Small business owners today have more outside influences working against their success than for it. As the COVID-19 pandemic rates rise and fall, so do local and state laws governing business capacity and safety measures. Here are three resources to consider implementing that might help your business survive and even thrive.
The North Texas Small Business Development Center (SBDC) offers free, confidential one-on-one business development consulting, whether your business is new or established. There are 11 centers, and business owners can find the nearest location by visiting the website: ntsbdc.org/ and inputting a ZIP code. Partnering with the Small Business Administration and the State of Texas, the SBDC offers no-fee workshops and seminars that include increasing profits, taxes, and accounting, hiring and managing employees, and many additional resources.
Marta Frey, director of the Collin SBDC in Plano, said, "Our team is here to help facilitate small business recovery efforts and foster growth. We are former and current business operators with real experience to assist owners in Collin and Rockwall counties compete and win.”
The Small Business Administration awarded CARES Act federal funding to SBDC to facilitate paid consultants and training to area small businesses. "The Collin CARES program has five components: compete, advance, recover, elevate, and succeed. Beginning in January 2021, free seminars that are open to the public will get more resources into the community. Small businesses will then be able to complete a CARES application to the SBDC for help placing special resources," Frey stated. For more information, see collinsbdc.com.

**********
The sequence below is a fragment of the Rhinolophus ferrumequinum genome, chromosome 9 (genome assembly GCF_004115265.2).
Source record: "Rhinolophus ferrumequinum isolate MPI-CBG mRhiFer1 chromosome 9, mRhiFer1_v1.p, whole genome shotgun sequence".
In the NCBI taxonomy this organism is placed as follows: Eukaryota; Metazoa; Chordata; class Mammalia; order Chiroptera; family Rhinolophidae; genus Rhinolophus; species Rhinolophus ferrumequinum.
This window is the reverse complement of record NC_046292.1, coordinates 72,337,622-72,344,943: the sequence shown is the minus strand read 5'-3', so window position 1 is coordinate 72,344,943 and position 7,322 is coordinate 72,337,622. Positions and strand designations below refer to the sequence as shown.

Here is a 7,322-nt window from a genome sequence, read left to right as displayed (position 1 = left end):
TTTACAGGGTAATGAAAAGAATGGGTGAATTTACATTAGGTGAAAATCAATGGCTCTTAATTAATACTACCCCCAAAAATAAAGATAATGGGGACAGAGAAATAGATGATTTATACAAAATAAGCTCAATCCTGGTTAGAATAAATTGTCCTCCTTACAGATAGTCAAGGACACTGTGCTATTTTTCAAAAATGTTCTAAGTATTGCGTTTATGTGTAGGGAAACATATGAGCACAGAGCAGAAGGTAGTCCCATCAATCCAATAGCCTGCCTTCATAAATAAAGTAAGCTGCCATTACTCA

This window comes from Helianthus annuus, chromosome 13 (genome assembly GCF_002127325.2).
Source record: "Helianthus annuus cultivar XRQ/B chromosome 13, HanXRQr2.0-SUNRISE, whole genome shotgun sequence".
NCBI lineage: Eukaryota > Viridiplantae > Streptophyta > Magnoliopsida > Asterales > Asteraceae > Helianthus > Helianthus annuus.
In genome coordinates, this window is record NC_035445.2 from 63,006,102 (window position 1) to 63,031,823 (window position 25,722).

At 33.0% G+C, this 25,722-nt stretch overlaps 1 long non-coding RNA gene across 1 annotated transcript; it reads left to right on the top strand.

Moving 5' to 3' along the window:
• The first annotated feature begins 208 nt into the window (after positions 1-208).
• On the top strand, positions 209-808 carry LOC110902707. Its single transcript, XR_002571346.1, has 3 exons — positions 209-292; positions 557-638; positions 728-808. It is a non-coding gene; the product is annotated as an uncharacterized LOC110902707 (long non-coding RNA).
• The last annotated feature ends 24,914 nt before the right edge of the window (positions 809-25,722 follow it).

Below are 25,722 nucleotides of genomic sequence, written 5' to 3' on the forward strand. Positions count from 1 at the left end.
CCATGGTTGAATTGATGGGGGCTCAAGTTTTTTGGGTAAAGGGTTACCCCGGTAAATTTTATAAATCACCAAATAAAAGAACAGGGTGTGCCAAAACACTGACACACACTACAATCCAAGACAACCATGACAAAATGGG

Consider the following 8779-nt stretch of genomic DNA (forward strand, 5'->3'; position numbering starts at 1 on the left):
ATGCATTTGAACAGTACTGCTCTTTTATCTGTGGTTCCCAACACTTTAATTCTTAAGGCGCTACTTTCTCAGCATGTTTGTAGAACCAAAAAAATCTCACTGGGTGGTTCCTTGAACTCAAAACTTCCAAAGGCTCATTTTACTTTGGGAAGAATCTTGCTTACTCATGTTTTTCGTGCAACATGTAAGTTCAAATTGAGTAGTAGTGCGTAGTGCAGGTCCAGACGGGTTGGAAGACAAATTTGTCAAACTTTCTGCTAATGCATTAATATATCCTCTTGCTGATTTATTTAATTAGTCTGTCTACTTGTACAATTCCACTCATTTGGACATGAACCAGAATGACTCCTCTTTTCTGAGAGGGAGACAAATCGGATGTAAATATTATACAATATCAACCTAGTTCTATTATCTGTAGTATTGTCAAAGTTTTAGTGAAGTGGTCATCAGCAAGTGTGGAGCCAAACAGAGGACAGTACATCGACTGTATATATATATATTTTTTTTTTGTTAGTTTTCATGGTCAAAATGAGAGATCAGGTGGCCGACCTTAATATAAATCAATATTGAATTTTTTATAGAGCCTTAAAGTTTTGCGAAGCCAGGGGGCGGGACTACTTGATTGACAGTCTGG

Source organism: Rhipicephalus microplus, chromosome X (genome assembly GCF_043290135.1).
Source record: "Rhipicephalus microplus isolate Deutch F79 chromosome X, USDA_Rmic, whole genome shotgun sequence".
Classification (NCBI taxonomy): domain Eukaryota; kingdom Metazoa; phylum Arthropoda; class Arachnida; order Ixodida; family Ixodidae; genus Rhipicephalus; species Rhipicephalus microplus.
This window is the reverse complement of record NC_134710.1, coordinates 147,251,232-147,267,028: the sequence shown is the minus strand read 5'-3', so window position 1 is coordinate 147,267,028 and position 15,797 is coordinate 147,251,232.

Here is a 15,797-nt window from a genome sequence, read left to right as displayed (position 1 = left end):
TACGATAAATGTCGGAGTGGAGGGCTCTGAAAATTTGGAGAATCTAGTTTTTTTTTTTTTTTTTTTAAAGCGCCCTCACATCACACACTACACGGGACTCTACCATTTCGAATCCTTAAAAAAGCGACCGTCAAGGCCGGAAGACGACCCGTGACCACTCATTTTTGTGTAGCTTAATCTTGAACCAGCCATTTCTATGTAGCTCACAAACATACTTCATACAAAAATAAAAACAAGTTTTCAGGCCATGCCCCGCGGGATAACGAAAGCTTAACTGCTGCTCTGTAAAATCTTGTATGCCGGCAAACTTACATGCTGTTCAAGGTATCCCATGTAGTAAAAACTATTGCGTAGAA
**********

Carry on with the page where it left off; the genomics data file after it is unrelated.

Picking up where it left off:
There is useful support to be found in groups. Industry trade associations have missions to help members be informed about news and opportunities. Most groups charge a membership fee, and with it comes up-to-date specific industry trends, mentor-colleague relationships and trade discounts.
For example, the Texas Restaurant Association (TRA) has many materials on its website: txrestaurant.org. Dues start at $300 per year and can increase depending on the number of stores and volume. One benefit included in TRA membership is partnering with other smaller operators to buy in discounted bulk from large restaurant suppliers. Cost savings like this often far outweigh a membership fee.
Currently, the TRA home page banner highlights a weekly update to the ‘Coronavirus Guidance Resource Page.’ Up-to-date targeted news specific to the restaurant industry offers time savings and the information needed to make effective decisions.
Hope is not a successful business strategy when monthly invoices are due and a cash flow problem exists. A viable small business may need to restructure debt and reduce expenses. This year, new bankruptcy laws have gone into effect, making filing a Chapter 11 reorganization plan less complicated and less expensive for small business debtors.
Attorneys Lei Lei Wang Ekvall and Timothy Evanston addressed the Small Business Recovery Act for the American Bar Association online edition of Business Law Today in February 2020. “The recently enacted Small Business Reorganization Act endeavors to strike a balance between Chapter 7 and Chapter 11 bankruptcies for small-business debtors. The act lowers costs and streamlines the plan confirmation process to enable small businesses better to survive bankruptcy and retain control of its operations," they said.
Consulting a licensed attorney about a business bankruptcy is often free. Legal Aid of NorthWest Texas offers low-fee assistance and information. See their website: lanwt.org.
Small business owners need not isolate themselves during this challenging time. Reaching out to community resources, trade associations and attorneys for advice not only demonstrates a willingness to grow and evolve, but these actions also create better business practices. The road to success can come from new and different pathways.